centos 7
buffer weakness #4


Weakness Breakdown


Buffer overflows are one of the most well-known software vulnerabilities. Even though most developers know what buffer overflows are, attacks against the vulnerabilities are common in both legacy and newer applications. A classic buffer overflow exploit begins with the attacker sending data to a program, which it then stores in an undersized stack buffer. Besides stack buffer overflows, other kinds of buffer overflows include heap overflows, off-by-one errors and many others. Learn more about buffer overflows on OWASP attack index.

Warning code(s):

Easily used incorrectly.

File Name:



The highlighted line of code below is the trigger point of this particular Centos 7 buffer weakness.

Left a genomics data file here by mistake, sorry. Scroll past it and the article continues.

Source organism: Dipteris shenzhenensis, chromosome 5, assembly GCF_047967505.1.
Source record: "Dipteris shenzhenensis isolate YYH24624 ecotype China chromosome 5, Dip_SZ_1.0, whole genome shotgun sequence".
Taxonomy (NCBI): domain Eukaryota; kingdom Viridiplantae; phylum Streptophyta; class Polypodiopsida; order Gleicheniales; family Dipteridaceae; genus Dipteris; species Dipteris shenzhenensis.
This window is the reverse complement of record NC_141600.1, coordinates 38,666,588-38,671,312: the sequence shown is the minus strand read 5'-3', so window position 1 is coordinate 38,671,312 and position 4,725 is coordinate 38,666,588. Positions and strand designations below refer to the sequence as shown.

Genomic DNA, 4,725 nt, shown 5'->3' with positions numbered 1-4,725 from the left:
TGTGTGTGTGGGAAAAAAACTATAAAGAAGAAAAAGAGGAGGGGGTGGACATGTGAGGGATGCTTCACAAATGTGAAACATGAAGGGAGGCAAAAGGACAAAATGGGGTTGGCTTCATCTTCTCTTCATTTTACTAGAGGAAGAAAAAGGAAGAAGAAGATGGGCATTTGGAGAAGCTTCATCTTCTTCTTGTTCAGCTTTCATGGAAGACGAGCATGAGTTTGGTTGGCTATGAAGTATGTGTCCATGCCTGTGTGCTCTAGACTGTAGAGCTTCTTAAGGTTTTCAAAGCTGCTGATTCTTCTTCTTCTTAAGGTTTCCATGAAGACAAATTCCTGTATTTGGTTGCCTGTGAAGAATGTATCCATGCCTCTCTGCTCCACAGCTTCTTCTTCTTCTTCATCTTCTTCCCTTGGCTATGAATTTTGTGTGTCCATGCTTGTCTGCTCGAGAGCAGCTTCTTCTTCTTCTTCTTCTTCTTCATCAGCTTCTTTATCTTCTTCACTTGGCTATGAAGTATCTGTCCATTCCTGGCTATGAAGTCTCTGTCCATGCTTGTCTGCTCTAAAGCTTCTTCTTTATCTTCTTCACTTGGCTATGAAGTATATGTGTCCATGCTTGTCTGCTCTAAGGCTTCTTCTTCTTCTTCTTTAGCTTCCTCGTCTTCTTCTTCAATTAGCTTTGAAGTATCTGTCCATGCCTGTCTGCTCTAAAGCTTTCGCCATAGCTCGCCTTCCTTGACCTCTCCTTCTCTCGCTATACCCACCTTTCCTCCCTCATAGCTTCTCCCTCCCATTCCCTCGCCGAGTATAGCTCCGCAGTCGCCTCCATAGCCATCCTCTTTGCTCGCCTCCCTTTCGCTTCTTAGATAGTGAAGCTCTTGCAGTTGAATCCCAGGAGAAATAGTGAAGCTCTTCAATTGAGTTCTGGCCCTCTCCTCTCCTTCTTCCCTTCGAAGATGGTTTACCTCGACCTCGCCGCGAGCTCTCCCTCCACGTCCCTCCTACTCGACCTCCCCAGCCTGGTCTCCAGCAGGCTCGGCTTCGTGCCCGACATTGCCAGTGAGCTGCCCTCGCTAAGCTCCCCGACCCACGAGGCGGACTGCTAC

/* find colors for which we have a match */
	for (i = 0; i < N_COLOR; i++) {
		items[i] = find_color(i, components[i], raw);
		if (items[i])
			mask |= (1 << i);
	if (mask == 0) {
		items[0] = &default_color;
		mask = 1;

	/* propagate colors according to the precedence rules */
	for (i = 0; i < N_COLOR; i++)
		if (!(mask & (1 << i)))
			for (j = 0; j < N_COLOR - 1; j++)
				if (mask & (1 << precedence[i][j])) {
					items[i] = items[precedence[i][j]];

	/* print results into a big long string */
	for (i = 0; i < N_COLOR; i++) {
		snprintf(buf, sizeof(buf), "#%06x #%06x ",
			 items[i]->fg, items[i]->bg);
		strncat(result, buf, sizeof(buf));

	*color_str = result;
	rc = 0;

	return rc;

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